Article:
Life And Accomplishments Of Edwards Deming
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Running head: SUMMARY OF DEMINGS ACCOMPLISHMENTS
The Life and Accomplishments of W. Edwards Deming
William Edwards Deming was known to many as one of the “Great Quality Pioneers.” He was born in Sioux City, Iowa and eventually became a statician. He attended school in a one room school house where he got his education early. He studied with Walter Shewhart for many years and used his theory of statistical control as the basis of his own work. He eventually went off to college and ended up with his Doctorate degree. He made an impact on Japan helping them to get their economy back together after WWII. After working in Japan he came back to the United States and was professor at many different colleges. His big break in the United States was when he did an interview on NBC showing the progress that he had made in Japan. After this he signed major contracts with major corporations like General Motors, Ford, and Florida Light & Power. He was known for his 14 Points, System of Profound Knowledge, and Seven Deadly Diseases. Deming lived a long and successful life. His life ended when he was 93 years old with his family by his side.
William Edwards Deming was known to most as one of the “Great Quality Pioneers.” He was born in Sioux City, Iowa in the 1900s. During his lifetime Deming made quite a difference in improving production in Japan as well as the United States. He was most known for his 14 points to help improve production. With his 14 points, system of profound knowledge, and seven deadly diseases many businesses improved significantly. Deming, a statistician, popularized and put into practice the concept of quality control originated by Walter Shewhart of Bell laboratories in the 1920s. (Current Biography Yearbook, p. 155). This concept was a forerunner for Total Quality Management or TQM.
Deming attended a one-room schoolhouse and was an errand boy when he was small. Once he graduated from high school he went to the University of Wyoming at Laramie, where he worked as a janitor. After he received his bachelors degree he stayed at the University of Wyoming where he became an instructor in engineering and still studied math. Deming received his masters degree in 1924 at the University of Colorado at Boulder to become a physics teacher there. He later attended Yale to finish with his doctorate and worked at Western Electric where he learned of Walter Shewharts theory of quality control.
After studying with Shewhart for several years Deming used his theory of statistical control as the basis of his own work. (Wikipedia). Deming was able to help the United States Bureau of the Census in it first sampling experiment. Then during WWII the techniques that he used for wartime production faded away and he ended up working
in Japan after they lost the war to help rebuild their economy. While working with Japanese scientists and engineers Deming helped their production to pick up and revenues started rising and the word spread about his principles of quality control.
Demings 14 points for management originally started with top management. But in order to have a successful organization Deming thought that it must be taught throughout. The fourteen key principles for management for transforming business effectively are:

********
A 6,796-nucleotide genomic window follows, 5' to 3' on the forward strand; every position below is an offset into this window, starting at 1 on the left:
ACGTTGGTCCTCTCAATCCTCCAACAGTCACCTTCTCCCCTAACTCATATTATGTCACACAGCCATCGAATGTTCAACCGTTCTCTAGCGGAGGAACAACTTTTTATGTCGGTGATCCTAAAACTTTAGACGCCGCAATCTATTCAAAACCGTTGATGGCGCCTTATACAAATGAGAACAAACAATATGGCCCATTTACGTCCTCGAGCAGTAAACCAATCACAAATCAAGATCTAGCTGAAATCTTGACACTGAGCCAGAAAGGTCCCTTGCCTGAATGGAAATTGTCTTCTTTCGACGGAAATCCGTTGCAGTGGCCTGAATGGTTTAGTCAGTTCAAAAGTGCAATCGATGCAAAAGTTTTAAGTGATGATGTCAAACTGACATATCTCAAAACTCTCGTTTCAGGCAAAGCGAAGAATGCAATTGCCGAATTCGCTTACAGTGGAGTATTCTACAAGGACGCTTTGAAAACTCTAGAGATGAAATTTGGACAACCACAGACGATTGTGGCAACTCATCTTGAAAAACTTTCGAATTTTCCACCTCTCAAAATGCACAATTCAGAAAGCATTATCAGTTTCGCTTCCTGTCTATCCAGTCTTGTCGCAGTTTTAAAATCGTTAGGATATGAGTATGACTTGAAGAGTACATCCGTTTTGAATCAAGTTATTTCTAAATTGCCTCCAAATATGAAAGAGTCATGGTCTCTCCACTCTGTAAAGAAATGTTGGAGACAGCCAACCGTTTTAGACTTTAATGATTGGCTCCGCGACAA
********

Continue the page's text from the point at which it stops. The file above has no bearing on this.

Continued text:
Create consistency of purpose for the improvement of product and service, with the aim to become completive, stay in business, and provide jobs.
Adopt a new philosophy of cooperation (win-win) in which everybody wins and put it into practice by teaching it to employees, customers and suppliers.
Cease dependence on mass inspection to achieve quality. Instead, improve the process and build quality into the product in the first place.
End the practice of awarding business on the basis of price tag alone. Instead, minimize total cost in the long run. Move toward a single supplier for anyone item, based on a long-term relationship of loyalty and trust.
Improve constantly, and forever, the system of production, service, planning, of any activity. This will improve quality and productivity and thus constantly decrease costs.
Institute training for skills.
Adopt and institute leadership for the management of people, recognizing their different abilities, capabilities, and aspiration. The aim of leadership should be to help people, machines, and gadgets do a better job. Leadership of management is in need of overhaul, as well as leadership of production workers.
Drive out fear and build trust so that everyone can work more effectively.
Break down barriers between departments, Abolish competition and build a win-win system of cooperation within the organization. People in research, design, sales and production must work as a team to foresee problems of production and use that might be encountered with the product or service.
Eliminate slogans, exhortations, and targets asking for zero defects or new levels o f productivity. Such exhortations only create adversarial relationships, as the bulk of the causes of low quality and low productivity belong to the system and thus lie beyond the power of the work force.
Eliminate numerical goals, numerical quotas and management by objectives. Substitute leadership.
Remove barriers that rob people of joy in their work. This will mean abolishing the annual rating or merit system that ranks people and creates competition and conflict.
Institute a vigorous program of education and self-improvement.
Put everybody in the company to work to accomplish the transformation. The transformation is everybodys job.
Deming has said “and expenses will decline as fewer errors have to be corrected and
costly machine downtime is curbed. This, in turn, increases productively, which leads to
a greater market share as customers perceive the product as offering high quality at a